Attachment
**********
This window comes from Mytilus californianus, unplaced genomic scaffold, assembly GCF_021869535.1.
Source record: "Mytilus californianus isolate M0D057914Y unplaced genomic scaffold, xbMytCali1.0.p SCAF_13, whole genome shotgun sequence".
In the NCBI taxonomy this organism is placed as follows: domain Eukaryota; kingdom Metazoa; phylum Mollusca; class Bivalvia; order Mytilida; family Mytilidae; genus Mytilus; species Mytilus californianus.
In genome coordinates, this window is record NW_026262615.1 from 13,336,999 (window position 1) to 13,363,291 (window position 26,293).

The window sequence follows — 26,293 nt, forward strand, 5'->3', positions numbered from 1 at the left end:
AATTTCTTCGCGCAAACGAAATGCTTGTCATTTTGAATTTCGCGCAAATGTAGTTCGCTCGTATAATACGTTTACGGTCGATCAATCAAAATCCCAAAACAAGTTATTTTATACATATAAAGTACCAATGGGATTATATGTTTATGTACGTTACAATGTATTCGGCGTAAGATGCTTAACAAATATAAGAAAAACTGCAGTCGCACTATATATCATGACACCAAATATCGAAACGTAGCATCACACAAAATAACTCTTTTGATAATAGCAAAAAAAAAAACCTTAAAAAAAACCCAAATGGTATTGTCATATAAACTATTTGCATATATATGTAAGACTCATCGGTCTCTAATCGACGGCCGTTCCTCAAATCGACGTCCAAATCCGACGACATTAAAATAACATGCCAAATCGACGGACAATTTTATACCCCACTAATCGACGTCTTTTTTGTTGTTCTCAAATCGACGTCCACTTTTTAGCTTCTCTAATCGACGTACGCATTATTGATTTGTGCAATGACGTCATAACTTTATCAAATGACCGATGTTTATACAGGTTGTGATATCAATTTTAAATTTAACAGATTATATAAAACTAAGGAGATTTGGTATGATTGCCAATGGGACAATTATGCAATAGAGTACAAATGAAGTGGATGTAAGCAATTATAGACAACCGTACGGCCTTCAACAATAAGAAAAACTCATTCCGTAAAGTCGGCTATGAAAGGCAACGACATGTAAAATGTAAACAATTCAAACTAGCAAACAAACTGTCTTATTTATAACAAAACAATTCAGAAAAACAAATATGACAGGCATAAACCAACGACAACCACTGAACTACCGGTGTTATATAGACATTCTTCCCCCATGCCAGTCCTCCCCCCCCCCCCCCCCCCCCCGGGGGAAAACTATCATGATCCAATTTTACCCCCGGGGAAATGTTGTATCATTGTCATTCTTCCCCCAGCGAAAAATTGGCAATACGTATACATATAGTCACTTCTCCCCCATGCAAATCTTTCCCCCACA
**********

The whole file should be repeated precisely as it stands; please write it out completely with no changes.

This window comes from Mytilus californianus, unplaced genomic scaffold, assembly GCF_021869535.1.
Source record: "Mytilus californianus isolate M0D057914Y unplaced genomic scaffold, xbMytCali1.0.p SCAF_13, whole genome shotgun sequence".
In the NCBI taxonomy this organism is placed as follows: domain Eukaryota; kingdom Metazoa; phylum Mollusca; class Bivalvia; order Mytilida; family Mytilidae; genus Mytilus; species Mytilus californianus.
In genome coordinates, this window is record NW_026262615.1 from 13,336,999 (window position 1) to 13,363,291 (window position 26,293).

The window sequence follows — 26,293 nt, forward strand, 5'->3', positions numbered from 1 at the left end:
AATTTCTTCGCGCAAACGAAATGCTTGTCATTTTGAATTTCGCGCAAATGTAGTTCGCTCGTATAATACGTTTACGGTCGATCAATCAAAATCCCAAAACAAGTTATTTTATACATATAAAGTACCAATGGGATTATATGTTTATGTACGTTACAATGTATTCGGCGTAAGATGCTTAACAAATATAAGAAAAACTGCAGTCGCACTATATATCATGACACCAAATATCGAAACGTAGCATCACACAAAATAACTCTTTTGATAATAGCAAAAAAAAAAACCTTAAAAAAAACCCAAATGGTATTGTCATATAAACTATTTGCATATATATGTAAGACTCATCGGTCTCTAATCGACGGCCGTTCCTCAAATCGACGTCCAAATCCGACGACATTAAAATAACATGCCAAATCGACGGACAATTTTATACCCCACTAATCGACGTCTTTTTTGTTGTTCTCAAATCGACGTCCACTTTTTAGCTTCTCTAATCGACGTACGCATTATTGATTTGTGCAATGACGTCATAACTTTATCAAATGACCGATGTTTATACAGGTTGTGATATCAATTTTAAATTTAACAGATTATATAAAACTAAGGAGATTTGGTATGATTGCCAATGGGACAATTATGCAATAGAGTACAAATGAAGTGGATGTAAGCAATTATAGACAACCGTACGGCCTTCAACAATAAGAAAAACTCATTCCGTAAAGTCGGCTATGAAAGGCAACGACATGTAAAATGTAAACAATTCAAACTAGCAAACAAACTGTCTTATTTATAACAAAACAATTCAGAAAAACAAATATGACAGGCATAAACCAACGACAACCACTGAACTACCGGTGTTATATAGACATTCTTCCCCCATGCCAGTCCTCCCCCCCCCCCCCCCCCCCCCGGGGGAAAACTATCATGATCCAATTTTACCCCCGGGGAAATGTTGTATCATTGTCATTCTTCCCCCAGCGAAAAATTGGCAATACGTATACATATAGTCACTTCTCCCCCATGCAAATCTTTCCCCCACA